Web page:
Fox

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This is an article about the species. For topics that share the name, see Fox (disambiguation)
Fox
Vulpes vulpes sitting.jpg

A red fox (vulpes vulpes)
Biological hierarchy
KingdomAnimalia
PhylumChordata
ClassMamilia
OrderCarnivora
FamilyCanidae
TribeVulpini
GenusVulpes, Cerdocyon, Dusicyon, Lycalopex, Otocyon, Urocyon

Foxes, scientifically referred to as vulpines, is a common name to properly refer to any one of the 27 species of small- to medium-sized omnivorous mammals belonging to the Canidae family, and bearing vulpine characteristics, particularly the sharp features and the brush-like tail.

The female fox is called a vixen, and male is referred to as a tod or dog. Tod (originally todd or todde)[1] is often used more frequently than its counterpart, "dog", in that there's less chance for confusion with other varieties of canine (many of which are also colloquially referred to as dogs). Their young are called kits, cubs, or pups. A group of foxes is called a skulk or leash[2].

Overview[edit]

The most common species associated with a fox is the red fox, belonging to the Vulpes genus. Other fox species include the Arctic foxes, kit foxes, crab-eating foxes, and fennec foxes. Foxes are largely characterized by their long, accentuated muzzles and bottlebrush tails, though other distinguishing features include retractible claws (much like cats and other felines), vertical pupils, and, in the grey fox, the ability to climb trees[2].

From birth, foxes are blind and unable to walk; a vixen, typically the mother of the cub or cubs, remains at all times with her litter from birth until the cubs are able to see, move, and function alone[3]. From this point onward, cubs must begin to ween, search for its first food (often earthworms, insects, and berries), and begin to sleep alone, instead of with parents or other guardians.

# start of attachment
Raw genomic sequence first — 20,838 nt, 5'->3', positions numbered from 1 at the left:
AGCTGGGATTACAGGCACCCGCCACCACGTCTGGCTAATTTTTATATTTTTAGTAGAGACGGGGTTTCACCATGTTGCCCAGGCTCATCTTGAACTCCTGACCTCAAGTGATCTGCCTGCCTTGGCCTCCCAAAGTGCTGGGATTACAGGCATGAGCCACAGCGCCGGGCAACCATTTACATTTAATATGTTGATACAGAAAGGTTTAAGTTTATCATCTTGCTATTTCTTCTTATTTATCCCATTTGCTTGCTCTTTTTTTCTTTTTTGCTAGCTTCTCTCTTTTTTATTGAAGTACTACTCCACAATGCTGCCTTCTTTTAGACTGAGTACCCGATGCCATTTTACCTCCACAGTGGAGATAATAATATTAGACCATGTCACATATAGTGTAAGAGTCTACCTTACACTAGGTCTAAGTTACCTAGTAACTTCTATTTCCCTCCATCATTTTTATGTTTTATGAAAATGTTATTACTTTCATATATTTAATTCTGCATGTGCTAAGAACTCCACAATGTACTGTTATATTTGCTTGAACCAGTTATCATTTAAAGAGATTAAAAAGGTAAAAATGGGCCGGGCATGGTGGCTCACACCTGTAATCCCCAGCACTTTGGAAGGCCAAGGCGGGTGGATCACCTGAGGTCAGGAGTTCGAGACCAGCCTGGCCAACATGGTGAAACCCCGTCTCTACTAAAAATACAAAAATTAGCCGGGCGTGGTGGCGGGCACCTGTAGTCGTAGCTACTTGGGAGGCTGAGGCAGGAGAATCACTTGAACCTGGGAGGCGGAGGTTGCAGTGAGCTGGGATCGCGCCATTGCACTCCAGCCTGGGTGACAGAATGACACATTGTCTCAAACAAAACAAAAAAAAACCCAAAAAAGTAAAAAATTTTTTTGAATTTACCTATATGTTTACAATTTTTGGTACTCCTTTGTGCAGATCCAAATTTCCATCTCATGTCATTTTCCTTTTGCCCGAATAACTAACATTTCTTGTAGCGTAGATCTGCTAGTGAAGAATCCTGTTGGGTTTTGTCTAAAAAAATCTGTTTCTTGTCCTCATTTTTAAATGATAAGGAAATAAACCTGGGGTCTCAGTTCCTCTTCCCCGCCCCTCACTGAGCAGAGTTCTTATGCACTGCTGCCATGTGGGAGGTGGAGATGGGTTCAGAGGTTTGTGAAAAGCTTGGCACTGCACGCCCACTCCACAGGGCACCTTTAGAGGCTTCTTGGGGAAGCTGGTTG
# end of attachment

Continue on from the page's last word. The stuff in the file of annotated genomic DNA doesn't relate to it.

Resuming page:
Foxes and furry[edit]

Depiction of standard anthropomorphic and nonmorphic red fox fursonas.

Foxes are one of the most popular phenotypes in the fandom, with the red fox being the most popular fox species. This may be due to the frequent anthropomorphism of foxes in literature (such as in Aesop's Fables, Disney's Robin Hood, and Roald Dahl's The Fantastic Mr. Fox). In addition, foxes are a large archetype in figures of speech, such as "the fox guarding the henhouse", "crazy as a fox", "she's a fox", etc.

As foxes are portrayed frequently and in a myriad of ways,[clarify] they often have a broader appeal to role-players,[citation needed] making them easier to relate to and associate with,[clarify] and making it a popular choice of fursona.[clarify][citation needed]

Characters and fursonas[edit]

In traditional media, foxes are often portrayed as mischievous and cunning (Aesop) or heroic (Robin Hood); in furry fandom, however, foxes are such universally popular characters that they are no longer restricted to those traits by any means.[clarify]

While many[who?] may prefer a more realistic fursona, reflecting the fox's quiet beauty, intelligence, and cunning, others may prefer a more cartoon-like fursona (such as being silly, playful, and amorous), or have a more sexually based, or yiffy fursona.

Foxes, in some cultures and beliefs, are frequently associated with gender mutability (Kitsune were traditionally depicted as being able to transform into an old man, a young woman, or a mature fox at will), making it the most common phenotype among transgender furs,[citation needed] with almost one in six being a vulpine of some sort.[clarify][citation needed].

Vixens[edit]

A vixen, by Yamavu.
This section is about the female fox. For topics that share the name, see Vixen

Vixens (from Old English fyxen),[4] are often notoriously characterized as hypersexual, attractive, and voluptuous, likely due to the notorious label of the same name given to attractive, voluptuous, or otherwise attractive human females.[citation needed]

The "dumb blonde" stereotype may apply to many vixens, leading to practice of "vixen jokes" (a tongue-in-cheek parody of "blonde jokes". See furry character Sheila Vixen); West Corner Of the Park, a furry (webcomic]], bases many of its running gags around the "stupidity" of foxes,[citation needed] a contradiction to the "cunning fox" mainstream view (see Räven).

Voop[edit]

Voop or voopies is a rarer term for vixen; its furry terminology's origin is unknown. Known voop characters include The Voops (Melonie Voop and Edith Voop), fox characters on the Funday PawPet Show, and Richard Hallock's Virtual Vikki, original known as the "Digi-Voop".[citation needed]

See also[edit]

References[edit]

  1. [1] . Retrieved April 1, 2014.
  2. 2.0 2.1 [2] . Retrieved April 1, 2014.
  3. Reproduction and development section on the Red fox's Wikipedia article. Retrieved April 1, 2014.
  4. [3] . Retrieved April 1, 2014.

External links[edit]

  • Phys.org article suggesting foxes catch their pray using the Earth's magnetic field as a form of range-finder.